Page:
And I know I'm impulsive and quick-tempered (though, thankfully, quick to cool down). So Alexa is helping me to "mature," because if I respond to her defiance with counter-defiance, I'm teaching her very little about positive human interactions. So I've got to remain calm during her screams, during her relentless bullying of her sweet older brother. And I'm not always successful, but at least I'm aware, and I confess that at times I even enjoy the challenge.

In our culture, 'good' children are ones who do what they're told, without discussion. They sit quietly in their high chairs and eat what they're fed. They obey the Sunday school teacher and take their seat when asked. They don't talk in class at school and they certainly don't argue with their parents.
"I've met very few children like that, yet we persist in the fiction. . . . (Sears, 160-61).

I love a good fiction like anybody else, but I also love a roller coaster. And thanks to my parents, who are willing to jump on the ride whenever we ask, Bryan and I are able to get off once in a while and gain some perspective over a few glasses of wine in some not-so-far off bed and breakfast or on a trail somewhere, away from the madness.

And when a child approaches Alexa and says, "Hi!" and she gives them that puffy-cheeked pouty face that smacks of defiance, I know it's temporary; on another day, she might just as well give the kid a hug. When she resists authority and is reprimanded, she cries out, "But I love you!" reminding us that she is, indeed, a sensitive child. She nurtures her baby dolls. She animates her Little People with lively narration and imagination. She is athletic and daring, but always steps back for a hug. And she's learning, too. Yesterday, she said, "Mommy, are you happy?" When I said yes, she said, "I like to make you happy. I like when you smile." Which opened up a conversation about just what makes mommy happy and how Alexa might help me get there.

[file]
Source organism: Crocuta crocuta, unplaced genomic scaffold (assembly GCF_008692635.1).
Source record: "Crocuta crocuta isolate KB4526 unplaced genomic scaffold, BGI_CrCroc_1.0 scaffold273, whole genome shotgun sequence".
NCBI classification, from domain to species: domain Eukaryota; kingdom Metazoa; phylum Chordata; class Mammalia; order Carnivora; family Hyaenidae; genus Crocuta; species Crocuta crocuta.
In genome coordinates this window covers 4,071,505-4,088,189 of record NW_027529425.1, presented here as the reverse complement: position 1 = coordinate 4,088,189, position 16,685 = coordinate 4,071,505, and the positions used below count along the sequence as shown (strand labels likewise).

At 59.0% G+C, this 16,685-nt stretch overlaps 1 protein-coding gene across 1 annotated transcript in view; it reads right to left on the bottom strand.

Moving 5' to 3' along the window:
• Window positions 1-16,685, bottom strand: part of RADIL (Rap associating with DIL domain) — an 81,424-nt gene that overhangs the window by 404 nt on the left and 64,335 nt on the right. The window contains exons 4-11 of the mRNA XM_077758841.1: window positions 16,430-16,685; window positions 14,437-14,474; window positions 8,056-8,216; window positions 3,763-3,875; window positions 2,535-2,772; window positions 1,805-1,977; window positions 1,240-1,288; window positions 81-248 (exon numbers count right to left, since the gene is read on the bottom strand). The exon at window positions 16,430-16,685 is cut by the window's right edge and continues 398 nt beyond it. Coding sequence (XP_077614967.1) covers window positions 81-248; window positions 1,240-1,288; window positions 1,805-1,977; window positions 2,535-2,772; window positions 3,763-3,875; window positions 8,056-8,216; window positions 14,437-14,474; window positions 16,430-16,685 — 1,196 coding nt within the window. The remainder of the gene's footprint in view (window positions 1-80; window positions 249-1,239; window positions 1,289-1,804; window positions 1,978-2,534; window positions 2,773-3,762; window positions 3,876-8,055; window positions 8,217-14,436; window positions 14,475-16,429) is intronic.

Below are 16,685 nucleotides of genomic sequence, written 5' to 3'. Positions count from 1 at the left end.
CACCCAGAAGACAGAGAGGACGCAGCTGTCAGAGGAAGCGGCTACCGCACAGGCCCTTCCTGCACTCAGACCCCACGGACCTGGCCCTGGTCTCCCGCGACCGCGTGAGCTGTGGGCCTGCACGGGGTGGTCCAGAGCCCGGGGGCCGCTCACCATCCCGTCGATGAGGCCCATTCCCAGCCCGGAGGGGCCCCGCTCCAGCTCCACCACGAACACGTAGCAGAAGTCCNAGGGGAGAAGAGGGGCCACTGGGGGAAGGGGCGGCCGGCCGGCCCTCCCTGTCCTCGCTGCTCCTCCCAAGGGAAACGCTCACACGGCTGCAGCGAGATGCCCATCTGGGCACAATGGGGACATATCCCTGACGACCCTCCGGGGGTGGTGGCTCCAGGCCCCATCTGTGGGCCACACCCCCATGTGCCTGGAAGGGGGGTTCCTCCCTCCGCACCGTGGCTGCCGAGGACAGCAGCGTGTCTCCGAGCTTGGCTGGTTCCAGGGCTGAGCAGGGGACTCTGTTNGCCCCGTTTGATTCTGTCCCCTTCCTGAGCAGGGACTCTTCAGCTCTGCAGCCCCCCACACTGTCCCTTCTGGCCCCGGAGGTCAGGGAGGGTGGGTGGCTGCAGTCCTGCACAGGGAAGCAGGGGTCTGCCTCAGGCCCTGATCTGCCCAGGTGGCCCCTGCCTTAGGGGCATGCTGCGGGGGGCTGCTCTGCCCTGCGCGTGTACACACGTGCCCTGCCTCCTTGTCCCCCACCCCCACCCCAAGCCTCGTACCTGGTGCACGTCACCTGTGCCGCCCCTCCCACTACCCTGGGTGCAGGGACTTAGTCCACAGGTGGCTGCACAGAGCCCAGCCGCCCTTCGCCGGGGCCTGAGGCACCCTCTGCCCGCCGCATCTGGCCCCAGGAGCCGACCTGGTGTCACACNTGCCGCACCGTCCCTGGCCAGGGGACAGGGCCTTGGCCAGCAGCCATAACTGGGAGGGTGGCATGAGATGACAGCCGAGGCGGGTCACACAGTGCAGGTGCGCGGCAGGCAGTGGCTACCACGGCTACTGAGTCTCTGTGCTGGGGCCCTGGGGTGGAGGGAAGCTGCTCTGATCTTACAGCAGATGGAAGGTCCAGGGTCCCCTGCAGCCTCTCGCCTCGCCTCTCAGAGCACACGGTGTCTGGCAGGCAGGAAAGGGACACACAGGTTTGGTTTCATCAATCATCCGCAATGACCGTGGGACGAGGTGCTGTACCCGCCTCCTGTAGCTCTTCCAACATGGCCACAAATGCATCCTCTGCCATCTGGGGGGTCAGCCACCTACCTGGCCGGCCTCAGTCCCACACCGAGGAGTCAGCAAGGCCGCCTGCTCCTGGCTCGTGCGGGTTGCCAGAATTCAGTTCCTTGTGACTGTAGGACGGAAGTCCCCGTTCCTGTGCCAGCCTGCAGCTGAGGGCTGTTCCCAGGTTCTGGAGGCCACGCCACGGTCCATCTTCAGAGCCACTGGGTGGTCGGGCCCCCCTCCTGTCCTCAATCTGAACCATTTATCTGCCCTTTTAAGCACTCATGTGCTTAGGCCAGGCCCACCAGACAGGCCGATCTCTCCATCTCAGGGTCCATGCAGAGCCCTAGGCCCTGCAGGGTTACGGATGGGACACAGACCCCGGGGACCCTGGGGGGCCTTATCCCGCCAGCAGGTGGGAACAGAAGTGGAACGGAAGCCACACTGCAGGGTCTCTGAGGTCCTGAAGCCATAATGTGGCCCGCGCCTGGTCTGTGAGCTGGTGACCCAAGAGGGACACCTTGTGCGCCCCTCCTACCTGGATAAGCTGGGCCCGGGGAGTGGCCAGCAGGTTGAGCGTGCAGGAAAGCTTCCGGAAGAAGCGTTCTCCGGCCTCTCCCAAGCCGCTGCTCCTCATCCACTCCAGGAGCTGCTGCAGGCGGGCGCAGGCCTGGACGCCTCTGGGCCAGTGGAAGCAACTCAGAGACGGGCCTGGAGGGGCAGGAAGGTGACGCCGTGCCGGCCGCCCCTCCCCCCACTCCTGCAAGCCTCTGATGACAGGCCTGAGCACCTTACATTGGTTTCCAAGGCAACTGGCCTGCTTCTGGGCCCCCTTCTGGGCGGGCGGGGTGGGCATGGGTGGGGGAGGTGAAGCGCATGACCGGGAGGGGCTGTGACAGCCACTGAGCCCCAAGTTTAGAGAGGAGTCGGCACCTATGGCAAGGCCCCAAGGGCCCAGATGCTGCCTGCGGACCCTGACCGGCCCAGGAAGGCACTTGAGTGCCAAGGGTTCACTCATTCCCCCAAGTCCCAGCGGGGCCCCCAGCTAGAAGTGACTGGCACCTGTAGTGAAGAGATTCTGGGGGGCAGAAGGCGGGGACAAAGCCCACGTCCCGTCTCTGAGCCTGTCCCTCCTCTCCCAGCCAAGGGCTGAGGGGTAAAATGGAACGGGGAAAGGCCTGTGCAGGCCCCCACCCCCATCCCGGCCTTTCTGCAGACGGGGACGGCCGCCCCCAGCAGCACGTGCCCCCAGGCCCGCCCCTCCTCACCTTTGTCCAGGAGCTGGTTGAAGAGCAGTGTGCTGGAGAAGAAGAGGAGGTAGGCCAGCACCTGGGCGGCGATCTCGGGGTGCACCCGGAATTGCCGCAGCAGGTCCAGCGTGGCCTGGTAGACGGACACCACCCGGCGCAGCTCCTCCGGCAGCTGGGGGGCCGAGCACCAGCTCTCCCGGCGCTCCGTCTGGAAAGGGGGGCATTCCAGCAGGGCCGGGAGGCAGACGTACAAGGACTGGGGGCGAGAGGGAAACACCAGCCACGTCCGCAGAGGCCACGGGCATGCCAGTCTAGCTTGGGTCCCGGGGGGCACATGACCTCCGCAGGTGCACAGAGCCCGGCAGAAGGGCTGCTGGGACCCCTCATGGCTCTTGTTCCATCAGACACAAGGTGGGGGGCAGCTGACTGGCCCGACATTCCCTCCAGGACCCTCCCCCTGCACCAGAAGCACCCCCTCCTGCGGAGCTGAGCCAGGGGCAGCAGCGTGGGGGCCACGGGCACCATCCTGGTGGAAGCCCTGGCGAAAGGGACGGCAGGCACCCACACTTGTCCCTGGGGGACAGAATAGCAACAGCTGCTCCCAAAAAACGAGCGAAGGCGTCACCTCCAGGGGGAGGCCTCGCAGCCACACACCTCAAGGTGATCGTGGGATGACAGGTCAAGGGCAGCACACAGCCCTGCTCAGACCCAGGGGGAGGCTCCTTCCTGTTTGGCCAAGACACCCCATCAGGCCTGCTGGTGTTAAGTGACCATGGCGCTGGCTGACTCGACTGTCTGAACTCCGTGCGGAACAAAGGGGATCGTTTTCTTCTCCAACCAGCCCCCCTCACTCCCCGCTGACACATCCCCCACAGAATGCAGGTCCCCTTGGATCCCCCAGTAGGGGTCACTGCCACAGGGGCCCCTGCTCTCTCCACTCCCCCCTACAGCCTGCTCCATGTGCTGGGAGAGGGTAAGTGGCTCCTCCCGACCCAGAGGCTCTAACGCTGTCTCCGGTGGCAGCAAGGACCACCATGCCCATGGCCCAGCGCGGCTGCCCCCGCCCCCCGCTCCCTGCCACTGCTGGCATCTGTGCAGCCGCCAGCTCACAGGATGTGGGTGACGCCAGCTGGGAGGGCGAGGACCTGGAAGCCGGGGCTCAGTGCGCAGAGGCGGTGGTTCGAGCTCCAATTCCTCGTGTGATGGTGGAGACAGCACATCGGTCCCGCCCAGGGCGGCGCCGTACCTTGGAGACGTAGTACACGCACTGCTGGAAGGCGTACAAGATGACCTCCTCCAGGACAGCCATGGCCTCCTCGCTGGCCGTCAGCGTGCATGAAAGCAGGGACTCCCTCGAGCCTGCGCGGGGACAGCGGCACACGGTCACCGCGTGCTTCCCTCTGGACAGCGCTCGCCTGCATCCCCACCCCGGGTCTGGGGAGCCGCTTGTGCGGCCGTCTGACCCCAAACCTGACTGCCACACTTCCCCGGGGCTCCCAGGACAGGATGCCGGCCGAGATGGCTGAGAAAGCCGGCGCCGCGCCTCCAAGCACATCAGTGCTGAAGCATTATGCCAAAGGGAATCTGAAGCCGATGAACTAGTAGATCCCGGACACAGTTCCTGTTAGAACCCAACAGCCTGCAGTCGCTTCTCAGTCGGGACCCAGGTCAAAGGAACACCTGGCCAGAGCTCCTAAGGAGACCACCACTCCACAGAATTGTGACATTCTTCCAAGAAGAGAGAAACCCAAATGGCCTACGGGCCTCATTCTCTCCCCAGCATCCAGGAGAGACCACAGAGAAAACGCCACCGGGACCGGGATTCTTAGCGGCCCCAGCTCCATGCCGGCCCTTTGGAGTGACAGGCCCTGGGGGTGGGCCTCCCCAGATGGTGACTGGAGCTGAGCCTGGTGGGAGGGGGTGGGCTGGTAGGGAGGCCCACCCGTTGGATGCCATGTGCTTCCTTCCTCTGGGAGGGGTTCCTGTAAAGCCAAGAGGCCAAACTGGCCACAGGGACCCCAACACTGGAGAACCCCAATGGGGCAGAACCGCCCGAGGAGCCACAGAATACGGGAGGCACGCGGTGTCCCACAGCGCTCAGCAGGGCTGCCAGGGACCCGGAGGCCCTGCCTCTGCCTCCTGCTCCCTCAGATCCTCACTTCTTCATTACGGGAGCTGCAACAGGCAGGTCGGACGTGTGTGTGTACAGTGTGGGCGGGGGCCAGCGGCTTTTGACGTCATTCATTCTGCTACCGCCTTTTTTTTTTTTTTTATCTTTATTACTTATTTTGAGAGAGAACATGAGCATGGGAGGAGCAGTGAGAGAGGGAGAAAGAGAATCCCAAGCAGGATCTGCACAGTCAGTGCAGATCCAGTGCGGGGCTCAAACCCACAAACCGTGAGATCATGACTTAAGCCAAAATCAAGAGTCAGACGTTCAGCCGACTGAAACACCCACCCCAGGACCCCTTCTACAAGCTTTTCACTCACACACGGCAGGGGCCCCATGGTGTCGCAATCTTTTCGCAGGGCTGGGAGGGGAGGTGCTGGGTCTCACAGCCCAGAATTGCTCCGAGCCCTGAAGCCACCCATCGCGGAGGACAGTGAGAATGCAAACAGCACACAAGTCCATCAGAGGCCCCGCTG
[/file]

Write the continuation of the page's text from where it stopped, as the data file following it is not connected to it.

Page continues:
And she did make me smile a couple of hours later, when we were walking on the Derby-Naugatuck bike path and she spotted an African American man, pointed to him, and said, "It's Rocco Bama!" (translation: Barack Obama).

(Dylan took one look and said, "That's not him, Lexi.")

"So don't resign. Instead. . .enjoy the ride!" (Sears, 167).